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English Setter
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From the best authorities on the subject, it appears that the English Setter was a trained bird dog in England more than 400 years ago. Evidence points to the English Setters origins in crosses of Spanish Pointer, large Water Spaniel, and Springer Spaniel, which combined to produce a superb bird dog with a high degree of proficiency in finding and pointing game in open country. Major credit for the development of the modern setter should go to Edward Laverack, who about 1825 obtained from the Rev. A. Harrison, "Ponto" and "Old Moll," two specimens of the breed the Reverend had kept pure for over 35 years.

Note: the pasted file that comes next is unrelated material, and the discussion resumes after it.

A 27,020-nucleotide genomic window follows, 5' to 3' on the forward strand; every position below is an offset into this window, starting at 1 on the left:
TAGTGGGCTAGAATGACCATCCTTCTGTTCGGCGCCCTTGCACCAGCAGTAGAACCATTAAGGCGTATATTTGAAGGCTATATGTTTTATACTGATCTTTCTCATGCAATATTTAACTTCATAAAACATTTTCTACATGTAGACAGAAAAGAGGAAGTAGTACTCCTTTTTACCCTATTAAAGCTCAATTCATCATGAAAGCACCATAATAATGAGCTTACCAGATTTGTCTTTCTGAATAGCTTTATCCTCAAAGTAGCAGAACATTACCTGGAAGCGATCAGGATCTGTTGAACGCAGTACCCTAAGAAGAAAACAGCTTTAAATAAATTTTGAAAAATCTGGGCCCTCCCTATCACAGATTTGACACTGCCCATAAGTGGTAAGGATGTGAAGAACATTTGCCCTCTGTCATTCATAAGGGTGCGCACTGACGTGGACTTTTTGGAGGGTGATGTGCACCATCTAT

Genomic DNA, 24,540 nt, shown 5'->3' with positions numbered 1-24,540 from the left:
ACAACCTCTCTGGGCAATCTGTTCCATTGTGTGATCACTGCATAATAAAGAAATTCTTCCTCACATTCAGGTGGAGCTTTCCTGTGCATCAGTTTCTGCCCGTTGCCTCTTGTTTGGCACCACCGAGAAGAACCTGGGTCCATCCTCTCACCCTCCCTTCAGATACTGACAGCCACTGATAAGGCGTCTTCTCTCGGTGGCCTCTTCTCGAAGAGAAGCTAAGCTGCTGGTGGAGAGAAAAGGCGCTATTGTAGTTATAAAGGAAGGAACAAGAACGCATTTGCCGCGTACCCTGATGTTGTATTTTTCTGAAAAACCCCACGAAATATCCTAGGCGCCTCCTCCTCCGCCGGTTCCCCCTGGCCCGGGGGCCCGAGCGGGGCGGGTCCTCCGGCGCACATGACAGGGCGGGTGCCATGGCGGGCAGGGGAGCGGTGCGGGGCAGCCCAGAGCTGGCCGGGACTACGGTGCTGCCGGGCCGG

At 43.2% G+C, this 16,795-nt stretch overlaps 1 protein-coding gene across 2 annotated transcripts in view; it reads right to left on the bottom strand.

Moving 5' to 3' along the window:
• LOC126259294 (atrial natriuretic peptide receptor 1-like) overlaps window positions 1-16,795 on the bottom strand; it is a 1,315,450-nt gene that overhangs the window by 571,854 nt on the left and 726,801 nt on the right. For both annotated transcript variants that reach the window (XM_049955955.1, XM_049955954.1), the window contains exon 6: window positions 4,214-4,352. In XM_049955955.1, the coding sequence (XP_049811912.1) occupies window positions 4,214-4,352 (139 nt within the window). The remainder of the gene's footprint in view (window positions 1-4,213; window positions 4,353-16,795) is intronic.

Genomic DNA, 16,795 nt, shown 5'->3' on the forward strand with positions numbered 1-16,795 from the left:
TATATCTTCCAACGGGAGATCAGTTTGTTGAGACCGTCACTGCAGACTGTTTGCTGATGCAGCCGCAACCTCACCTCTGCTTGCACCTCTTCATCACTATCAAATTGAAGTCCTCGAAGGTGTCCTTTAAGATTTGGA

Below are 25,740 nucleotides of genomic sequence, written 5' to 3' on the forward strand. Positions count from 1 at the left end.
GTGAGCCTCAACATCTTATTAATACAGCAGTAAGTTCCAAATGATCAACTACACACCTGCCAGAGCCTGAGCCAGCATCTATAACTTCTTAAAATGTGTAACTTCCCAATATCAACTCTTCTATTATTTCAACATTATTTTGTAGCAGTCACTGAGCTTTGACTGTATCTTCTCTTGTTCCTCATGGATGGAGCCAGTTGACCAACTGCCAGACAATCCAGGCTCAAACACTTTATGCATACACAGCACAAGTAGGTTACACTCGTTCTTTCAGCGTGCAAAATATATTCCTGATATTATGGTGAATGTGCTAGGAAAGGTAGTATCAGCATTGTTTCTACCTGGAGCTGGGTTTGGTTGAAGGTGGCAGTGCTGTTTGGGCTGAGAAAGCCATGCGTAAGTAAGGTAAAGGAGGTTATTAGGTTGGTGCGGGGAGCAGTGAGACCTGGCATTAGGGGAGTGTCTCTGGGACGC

Over time, Laverack inbred successfully to produce beautiful representatives of the breed, and the first show for English Setter was held at Newcastle-on-Tyne in 1859. As shows flourished throughout England, so did the breed's popularity. A few years later, the first English Setters were imported to North America, including those that began the now-famous Llewellin strain recorded in the writing of Dr. William A Burette. From this strain emerged the foundation of the field-trial setter in America, "Count Noble," who is currently mounted in the Carnegie Museum at Pittsburgh. To this day, the English is one of the most popular and elegant sporting breeds, often grouped with its cousins, the Irish and Gordon Setters.

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